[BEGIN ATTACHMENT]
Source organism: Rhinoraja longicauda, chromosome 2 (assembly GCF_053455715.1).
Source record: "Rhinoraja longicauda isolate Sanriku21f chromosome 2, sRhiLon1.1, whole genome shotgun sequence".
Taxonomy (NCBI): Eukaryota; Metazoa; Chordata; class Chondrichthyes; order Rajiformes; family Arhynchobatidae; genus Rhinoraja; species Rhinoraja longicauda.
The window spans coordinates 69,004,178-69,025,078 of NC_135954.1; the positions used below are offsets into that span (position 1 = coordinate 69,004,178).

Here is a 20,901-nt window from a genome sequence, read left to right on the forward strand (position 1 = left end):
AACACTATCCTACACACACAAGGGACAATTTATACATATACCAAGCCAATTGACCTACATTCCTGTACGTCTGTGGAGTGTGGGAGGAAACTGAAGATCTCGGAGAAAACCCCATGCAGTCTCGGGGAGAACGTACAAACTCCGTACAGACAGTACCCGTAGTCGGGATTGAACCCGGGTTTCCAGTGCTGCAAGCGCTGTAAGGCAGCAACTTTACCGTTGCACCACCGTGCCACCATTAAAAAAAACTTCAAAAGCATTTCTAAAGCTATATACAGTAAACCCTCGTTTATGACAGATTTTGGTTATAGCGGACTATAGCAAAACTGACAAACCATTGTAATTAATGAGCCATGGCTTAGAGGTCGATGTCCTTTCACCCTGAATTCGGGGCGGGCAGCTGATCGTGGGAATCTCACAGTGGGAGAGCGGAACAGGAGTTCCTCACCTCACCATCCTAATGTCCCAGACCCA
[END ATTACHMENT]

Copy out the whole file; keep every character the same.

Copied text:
Source organism: Rhinoraja longicauda, chromosome 2 (assembly GCF_053455715.1).
Source record: "Rhinoraja longicauda isolate Sanriku21f chromosome 2, sRhiLon1.1, whole genome shotgun sequence".
Taxonomy (NCBI): Eukaryota; Metazoa; Chordata; class Chondrichthyes; order Rajiformes; family Arhynchobatidae; genus Rhinoraja; species Rhinoraja longicauda.
The window spans coordinates 69,004,178-69,025,078 of NC_135954.1; the positions used below are offsets into that span (position 1 = coordinate 69,004,178).

Here is a 20,901-nt window from a genome sequence, read left to right on the forward strand (position 1 = left end):
AACACTATCCTACACACACAAGGGACAATTTATACATATACCAAGCCAATTGACCTACATTCCTGTACGTCTGTGGAGTGTGGGAGGAAACTGAAGATCTCGGAGAAAACCCCATGCAGTCTCGGGGAGAACGTACAAACTCCGTACAGACAGTACCCGTAGTCGGGATTGAACCCGGGTTTCCAGTGCTGCAAGCGCTGTAAGGCAGCAACTTTACCGTTGCACCACCGTGCCACCATTAAAAAAAACTTCAAAAGCATTTCTAAAGCTATATACAGTAAACCCTCGTTTATGACAGATTTTGGTTATAGCGGACTATAGCAAAACTGACAAACCATTGTAATTAATGAGCCATGGCTTAGAGGTCGATGTCCTTTCACCCTGAATTCGGGGCGGGCAGCTGATCGTGGGAATCTCACAGTGGGAGAGCGGAACAGGAGTTCCTCACCTCACCATCCTAATGTCCCAGACCCA